Flattening the Curve

Your electrical load curve, that is…

Why electricity prices shift, and why it matters to informed customers like you

You may have heard about Time-of-Use (TOU) electricity rates, and that using electricity during times of the day when there’s less demand will cost you less on your electric bill. But you may not have heard about the “duck curve” created by solar generation, or why it’s important to you.

The generating capacity of photovoltaic (PV) systems has increased dramatically over the past decade, as more solar has been installed, and as technology has improved. Solar (including solar thermal plants and rooftop PV) may be responsible for generating more than half of the capacity needed on peak summer days—a percentage that might have been unthinkable just a few years ago.

Meanwhile, conventional utility-scale generating capacity (including gas turbines, nuclear and to a lesser extent hydropower) has remained stable. These facilities are effective for meeting “base loads,” or the minimum electrical power needed on the grid at any given time, but ramping these sources up or down to meet varying loads is both difficult and expensive.

With so much solar on the grid, PV generation naturally follows the sun and results in excess power generation during the daytime (when there’s less demand) and a shortage of power in the evening (when there’s more). When energy demand or the amount of energy supplied by the electrical grid at any given time is plotted on a graph, it is represented by the “duck curve” shown below. This curve shows how solar generation has increased since 2012. It also illustrates the impact of solar generation on the profile of electrical energy use and how quickly other forms of power generation must be ramped up to meet the evening load. During some time periods, excess daytime generation can produce so much power that wholesale electricity prices become negative, and some generators are actually asked to curtail their power generation.

Image source: https://www.caiso.com/Documents/FlexibleResourcesHelpRenewables_FastFacts.pdf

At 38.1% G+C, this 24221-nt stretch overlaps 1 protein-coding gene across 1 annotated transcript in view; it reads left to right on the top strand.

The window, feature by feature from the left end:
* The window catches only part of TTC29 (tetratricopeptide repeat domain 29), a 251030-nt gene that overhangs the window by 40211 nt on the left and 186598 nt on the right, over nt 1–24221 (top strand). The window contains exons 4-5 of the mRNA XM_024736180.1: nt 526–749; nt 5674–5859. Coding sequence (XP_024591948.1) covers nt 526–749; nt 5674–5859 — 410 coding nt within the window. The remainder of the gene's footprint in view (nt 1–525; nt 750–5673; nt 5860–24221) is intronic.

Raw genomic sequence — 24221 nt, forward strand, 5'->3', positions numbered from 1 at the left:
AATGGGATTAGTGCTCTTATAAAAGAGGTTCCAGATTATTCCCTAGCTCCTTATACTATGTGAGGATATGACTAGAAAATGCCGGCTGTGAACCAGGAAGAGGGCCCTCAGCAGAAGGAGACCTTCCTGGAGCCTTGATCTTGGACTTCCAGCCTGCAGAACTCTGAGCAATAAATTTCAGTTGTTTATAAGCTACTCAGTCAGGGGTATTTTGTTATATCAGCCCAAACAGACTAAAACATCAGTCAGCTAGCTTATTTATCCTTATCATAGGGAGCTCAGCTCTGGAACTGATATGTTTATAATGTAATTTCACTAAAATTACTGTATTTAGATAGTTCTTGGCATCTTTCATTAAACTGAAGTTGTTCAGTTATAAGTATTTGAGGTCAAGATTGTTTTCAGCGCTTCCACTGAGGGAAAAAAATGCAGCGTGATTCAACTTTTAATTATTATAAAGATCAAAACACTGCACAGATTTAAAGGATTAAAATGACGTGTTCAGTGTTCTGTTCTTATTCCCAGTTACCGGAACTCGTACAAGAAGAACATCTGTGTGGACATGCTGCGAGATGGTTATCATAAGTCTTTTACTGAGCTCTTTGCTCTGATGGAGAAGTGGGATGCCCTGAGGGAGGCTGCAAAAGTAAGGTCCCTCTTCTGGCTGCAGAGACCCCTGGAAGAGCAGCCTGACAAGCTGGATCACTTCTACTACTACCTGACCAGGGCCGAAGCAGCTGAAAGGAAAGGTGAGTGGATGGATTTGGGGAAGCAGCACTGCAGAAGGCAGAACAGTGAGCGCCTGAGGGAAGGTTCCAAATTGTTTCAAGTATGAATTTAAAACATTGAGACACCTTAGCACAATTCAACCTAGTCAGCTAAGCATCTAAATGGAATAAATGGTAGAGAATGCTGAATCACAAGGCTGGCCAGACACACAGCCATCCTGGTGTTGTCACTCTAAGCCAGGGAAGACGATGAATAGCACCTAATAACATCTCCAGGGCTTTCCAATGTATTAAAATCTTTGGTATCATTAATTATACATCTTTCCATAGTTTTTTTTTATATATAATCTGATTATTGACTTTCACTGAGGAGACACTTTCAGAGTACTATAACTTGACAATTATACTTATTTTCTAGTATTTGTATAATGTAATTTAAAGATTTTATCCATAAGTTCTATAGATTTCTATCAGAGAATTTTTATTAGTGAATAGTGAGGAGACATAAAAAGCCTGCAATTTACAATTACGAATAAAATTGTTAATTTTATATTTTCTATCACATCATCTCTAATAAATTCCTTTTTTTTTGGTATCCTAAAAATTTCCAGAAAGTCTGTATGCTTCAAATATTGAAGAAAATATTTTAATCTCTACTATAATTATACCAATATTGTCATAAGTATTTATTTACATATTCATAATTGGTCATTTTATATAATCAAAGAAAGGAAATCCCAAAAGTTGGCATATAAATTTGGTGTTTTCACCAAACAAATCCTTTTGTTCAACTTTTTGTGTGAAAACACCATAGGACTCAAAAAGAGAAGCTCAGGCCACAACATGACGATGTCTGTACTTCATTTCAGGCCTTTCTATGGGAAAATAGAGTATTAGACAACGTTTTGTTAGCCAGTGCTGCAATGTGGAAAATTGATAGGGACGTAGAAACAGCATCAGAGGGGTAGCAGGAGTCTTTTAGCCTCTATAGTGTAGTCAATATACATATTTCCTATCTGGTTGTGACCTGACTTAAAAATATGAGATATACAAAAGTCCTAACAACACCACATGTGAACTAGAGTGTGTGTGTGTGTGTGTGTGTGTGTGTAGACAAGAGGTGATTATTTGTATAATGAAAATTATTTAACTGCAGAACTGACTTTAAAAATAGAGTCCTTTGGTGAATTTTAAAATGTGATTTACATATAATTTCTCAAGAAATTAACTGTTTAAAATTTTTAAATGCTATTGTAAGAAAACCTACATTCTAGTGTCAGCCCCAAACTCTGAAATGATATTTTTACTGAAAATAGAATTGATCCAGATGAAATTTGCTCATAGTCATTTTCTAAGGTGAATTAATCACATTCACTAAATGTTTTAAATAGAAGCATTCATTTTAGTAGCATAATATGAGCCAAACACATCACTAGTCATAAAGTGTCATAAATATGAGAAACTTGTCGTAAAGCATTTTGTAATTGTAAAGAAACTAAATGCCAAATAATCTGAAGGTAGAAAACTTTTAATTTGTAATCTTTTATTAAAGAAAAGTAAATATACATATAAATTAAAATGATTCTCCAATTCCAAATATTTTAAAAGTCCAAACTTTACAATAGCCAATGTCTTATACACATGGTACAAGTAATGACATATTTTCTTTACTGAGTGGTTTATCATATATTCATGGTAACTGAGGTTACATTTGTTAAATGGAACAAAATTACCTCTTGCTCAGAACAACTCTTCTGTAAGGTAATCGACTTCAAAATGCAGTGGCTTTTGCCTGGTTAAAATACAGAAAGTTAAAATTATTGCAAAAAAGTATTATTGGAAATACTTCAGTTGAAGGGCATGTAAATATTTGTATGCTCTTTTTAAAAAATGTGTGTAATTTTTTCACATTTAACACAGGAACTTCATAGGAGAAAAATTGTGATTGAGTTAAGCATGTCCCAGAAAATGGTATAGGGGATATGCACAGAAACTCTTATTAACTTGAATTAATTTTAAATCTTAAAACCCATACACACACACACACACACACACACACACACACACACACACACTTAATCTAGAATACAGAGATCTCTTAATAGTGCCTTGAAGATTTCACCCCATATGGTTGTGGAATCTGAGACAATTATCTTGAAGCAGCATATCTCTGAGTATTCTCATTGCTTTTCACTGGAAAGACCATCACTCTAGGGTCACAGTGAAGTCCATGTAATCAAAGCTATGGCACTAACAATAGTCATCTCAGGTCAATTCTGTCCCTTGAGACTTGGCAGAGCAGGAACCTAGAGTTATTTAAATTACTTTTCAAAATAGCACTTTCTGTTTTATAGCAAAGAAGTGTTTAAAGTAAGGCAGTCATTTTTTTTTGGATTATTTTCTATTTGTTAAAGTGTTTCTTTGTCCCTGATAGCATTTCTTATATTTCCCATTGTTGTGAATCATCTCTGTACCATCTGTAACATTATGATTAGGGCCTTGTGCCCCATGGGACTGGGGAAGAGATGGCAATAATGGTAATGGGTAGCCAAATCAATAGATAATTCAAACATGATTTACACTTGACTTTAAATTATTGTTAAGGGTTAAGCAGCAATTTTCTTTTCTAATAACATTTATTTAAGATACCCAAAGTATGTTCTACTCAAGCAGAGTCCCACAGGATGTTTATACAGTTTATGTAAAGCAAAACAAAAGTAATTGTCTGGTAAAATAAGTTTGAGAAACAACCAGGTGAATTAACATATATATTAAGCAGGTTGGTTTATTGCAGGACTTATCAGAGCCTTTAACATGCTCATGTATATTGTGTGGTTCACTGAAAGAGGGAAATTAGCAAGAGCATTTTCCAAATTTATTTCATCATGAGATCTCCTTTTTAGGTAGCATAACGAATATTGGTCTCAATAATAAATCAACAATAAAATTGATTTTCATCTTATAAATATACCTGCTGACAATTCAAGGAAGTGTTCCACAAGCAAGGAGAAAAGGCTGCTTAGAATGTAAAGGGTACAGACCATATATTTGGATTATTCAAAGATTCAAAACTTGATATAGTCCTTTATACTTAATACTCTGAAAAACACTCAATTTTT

It’s in everyone’s best interest to try to flatten the duck curve—here’s why:

There are two economic reasons to reduce peak load, or to lower the “head” of the duck. First, if you are on a Time-of-Use rate (TOU) schedule, you can lower your utility bills by shifting away from use during peak hours (3-8 pm for TOU-A, 4-9 pm for TOU-C and 5-8 pm for TOU-D). If you limit your electricity usage to off-peak hours, it will cost you less—it’s that simple.

The second reason has to do with what it costs Valley Clean Energy, or any power provider, to purchase wholesale power. Like all load-serving entities, VCE has an obligation to the California Public Utilities Commission (CPUC) to meet certain “resource adequacy” requirements, ensuring that they will have more than enough power to meet forecasted customer needs as well as unanticipated spikes in electricity usage. These needs are known as “peak loads.” The higher the historic peak loads are, the more expensive these contracts become. In short, with greater usage at peak hours, VCE’s cost to meet that usage is higher.

Whether you’re on a TOU rate or not, every VCE customer benefits when the cost to purchase power is lower—it’s simple math. Therefore, it is in everyone’s interest to reduce electricity use during peak periods, keeping your bills lower and power contract costs lower. Reduced power purchase costs can be returned to customers in the form of lower rates, and financial reserves can be used to fund programs that benefit our customers.